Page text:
Variegated Hidden Ginger, Hidden Lily
Curcuma petiolata 'Emperor'

Family: Zingiberaceae
Genus: Curcuma (KER-koo-muh) (Info)
Species: petiolata (pet-ee-oh-LAH-tuh) (Info)
Cultivar: Emperor

Category:

Tropicals and Tender Perennials

Foliage Color:

Unknown - Tell us

Bloom Characteristics:

Unknown - Tell us

Water Requirements:

Average Water Needs; Water regularly; do not overwater

Where to Grow:

Unknown - Tell us

Height:

24-36 in. (60-90 cm)

Spacing:

6-9 in. (15-22 cm)

Hardiness:

USDA Zone 7a: to -17.7 C (0 F)

USDA Zone 7b: to -14.9 C (5 F)

USDA Zone 8a: to -12.2 C (10 F)

USDA Zone 8b: to -9.4 C (15 F)

USDA Zone 9a: to -6.6 C (20 F)

USDA Zone 9b: to -3.8 C (25 F)

USDA Zone 10a: to -1.1 C (30 F)

USDA Zone 10b: to 1.7 C (35 F)

USDA Zone 11: above 4.5 C (40 F)

Sun Exposure:

Partial to Full Shade

Danger:

Unknown - Tell us

Bloom Color:

Pink

White/Near White

Bloom Time:

Mid Summer

Foliage:

Grown for foliage

Variegated

Other details:

Unknown - Tell us

Soil pH requirements:

Unknown - Tell us

Patent Information:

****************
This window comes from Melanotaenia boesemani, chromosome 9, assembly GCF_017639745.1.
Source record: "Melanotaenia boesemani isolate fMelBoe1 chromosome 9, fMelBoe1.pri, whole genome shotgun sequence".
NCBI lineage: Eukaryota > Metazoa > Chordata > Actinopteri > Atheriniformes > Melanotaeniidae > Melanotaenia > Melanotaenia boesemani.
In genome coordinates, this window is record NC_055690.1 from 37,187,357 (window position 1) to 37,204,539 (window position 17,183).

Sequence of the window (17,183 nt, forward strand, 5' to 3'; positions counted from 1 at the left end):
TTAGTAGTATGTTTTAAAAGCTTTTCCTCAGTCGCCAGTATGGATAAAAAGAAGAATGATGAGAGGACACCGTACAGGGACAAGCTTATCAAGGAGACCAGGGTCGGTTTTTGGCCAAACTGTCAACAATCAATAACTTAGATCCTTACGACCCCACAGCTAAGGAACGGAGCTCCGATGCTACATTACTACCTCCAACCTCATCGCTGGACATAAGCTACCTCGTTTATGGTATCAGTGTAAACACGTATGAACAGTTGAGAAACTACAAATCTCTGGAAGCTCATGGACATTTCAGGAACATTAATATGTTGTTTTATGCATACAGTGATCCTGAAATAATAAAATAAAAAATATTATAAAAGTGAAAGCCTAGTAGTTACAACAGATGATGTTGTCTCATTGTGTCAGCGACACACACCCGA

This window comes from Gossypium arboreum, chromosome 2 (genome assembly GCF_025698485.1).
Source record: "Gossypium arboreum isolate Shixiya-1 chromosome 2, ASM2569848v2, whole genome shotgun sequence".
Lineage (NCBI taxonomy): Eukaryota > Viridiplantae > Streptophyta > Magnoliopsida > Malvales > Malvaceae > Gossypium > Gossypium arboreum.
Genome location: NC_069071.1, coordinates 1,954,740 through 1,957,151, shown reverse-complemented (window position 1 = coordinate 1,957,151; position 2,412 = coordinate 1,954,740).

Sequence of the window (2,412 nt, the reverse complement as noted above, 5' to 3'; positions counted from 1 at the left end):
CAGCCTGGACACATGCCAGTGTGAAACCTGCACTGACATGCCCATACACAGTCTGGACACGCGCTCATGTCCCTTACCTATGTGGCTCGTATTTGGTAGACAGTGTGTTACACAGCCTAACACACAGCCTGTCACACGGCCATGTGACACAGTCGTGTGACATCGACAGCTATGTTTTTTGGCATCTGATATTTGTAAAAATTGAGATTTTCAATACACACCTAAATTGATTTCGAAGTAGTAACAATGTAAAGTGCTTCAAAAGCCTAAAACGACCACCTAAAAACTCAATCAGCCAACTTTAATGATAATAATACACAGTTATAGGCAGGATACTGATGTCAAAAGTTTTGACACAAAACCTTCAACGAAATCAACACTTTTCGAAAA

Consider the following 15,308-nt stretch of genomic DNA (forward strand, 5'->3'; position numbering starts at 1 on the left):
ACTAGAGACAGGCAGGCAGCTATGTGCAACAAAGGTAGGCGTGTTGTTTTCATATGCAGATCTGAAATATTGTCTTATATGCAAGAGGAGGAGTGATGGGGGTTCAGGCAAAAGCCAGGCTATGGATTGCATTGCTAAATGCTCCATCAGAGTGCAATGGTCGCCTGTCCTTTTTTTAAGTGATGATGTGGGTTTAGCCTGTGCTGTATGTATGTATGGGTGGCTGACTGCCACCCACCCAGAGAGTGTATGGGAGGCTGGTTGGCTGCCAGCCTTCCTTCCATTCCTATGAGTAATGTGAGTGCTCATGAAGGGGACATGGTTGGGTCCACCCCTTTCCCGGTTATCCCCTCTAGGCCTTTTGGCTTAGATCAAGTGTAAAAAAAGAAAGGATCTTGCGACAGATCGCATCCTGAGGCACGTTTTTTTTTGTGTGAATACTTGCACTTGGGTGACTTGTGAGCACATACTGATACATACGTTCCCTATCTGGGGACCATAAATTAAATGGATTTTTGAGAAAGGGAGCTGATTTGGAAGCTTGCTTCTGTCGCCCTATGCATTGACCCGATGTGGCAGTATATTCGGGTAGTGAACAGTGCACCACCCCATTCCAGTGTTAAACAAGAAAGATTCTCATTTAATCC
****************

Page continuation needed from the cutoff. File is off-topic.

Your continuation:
Unknown - Tell us

Propagation Methods:

By dividing rhizomes, tubers, corms or bulbs (including offsets)

Seed Collecting:

Allow pods to dry on plant; break open to collect seeds

Allow seedheads to dry on plants; remove and collect seeds

Regional

This plant has been said to grow in the following regions:

Bronson, Florida

Trenton, Florida

Kenner, Louisiana

Monroe, Louisiana

Coppell, Texas

Garland, Texas

Katy, Texas

Plano, Texas

Richmond, Texas

show all

Gardeners' Notes:

3
positives
0
neutrals
0
negatives
RatingContent
Positive

On Sep 26, 2010, vossner from Richmond, TX (Zone 9a) wrote:

planted inground, part sun in Spring 2010, blooming in Fall (Sept) 2010.

Positive

On Sep 20, 2009, John_in_Garland from Garland, TX wrote:

Planted tubers in N. Texas hot mid-summer in partial shade. Grew about 2 ft. tall over summer and now flowering in September.
Note Added 5/2010. All clumps died out winter 2009/10. Odd, cold winter in N. Texas. Friend who provided plants had his survive, suggested that mine were too shallow in a very wet location. Replanting crowns about 5" deep in better drainage.

Positive

On Sep 7, 2009, FlowerManiac from Coppell, TX (Zone 8a) wrote:

Hardy and carefree foliage fills a large area in the back of the garden, slowly spreading, happy in the heavy shade of a Bradford pear tree. Gorgeous exotic flowers if you approach and look down inside the foliage.